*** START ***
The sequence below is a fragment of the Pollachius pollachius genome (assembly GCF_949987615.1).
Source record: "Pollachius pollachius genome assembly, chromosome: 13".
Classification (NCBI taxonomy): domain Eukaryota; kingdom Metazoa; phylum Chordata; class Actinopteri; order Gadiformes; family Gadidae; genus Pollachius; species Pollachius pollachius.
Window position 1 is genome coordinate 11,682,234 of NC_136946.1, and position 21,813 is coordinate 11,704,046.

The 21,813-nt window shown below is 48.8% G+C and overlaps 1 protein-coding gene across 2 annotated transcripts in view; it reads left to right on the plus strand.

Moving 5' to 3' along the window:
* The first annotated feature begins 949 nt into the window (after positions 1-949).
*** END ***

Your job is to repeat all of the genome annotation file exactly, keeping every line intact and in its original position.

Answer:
The sequence below is a fragment of the Pollachius pollachius genome (assembly GCF_949987615.1).
Source record: "Pollachius pollachius genome assembly, chromosome: 13".
Classification (NCBI taxonomy): domain Eukaryota; kingdom Metazoa; phylum Chordata; class Actinopteri; order Gadiformes; family Gadidae; genus Pollachius; species Pollachius pollachius.
Window position 1 is genome coordinate 11,682,234 of NC_136946.1, and position 21,813 is coordinate 11,704,046.

The 21,813-nt window shown below is 48.8% G+C and overlaps 1 protein-coding gene across 2 annotated transcripts in view; it reads left to right on the plus strand.

Moving 5' to 3' along the window:
* The first annotated feature begins 949 nt into the window (after positions 1-949).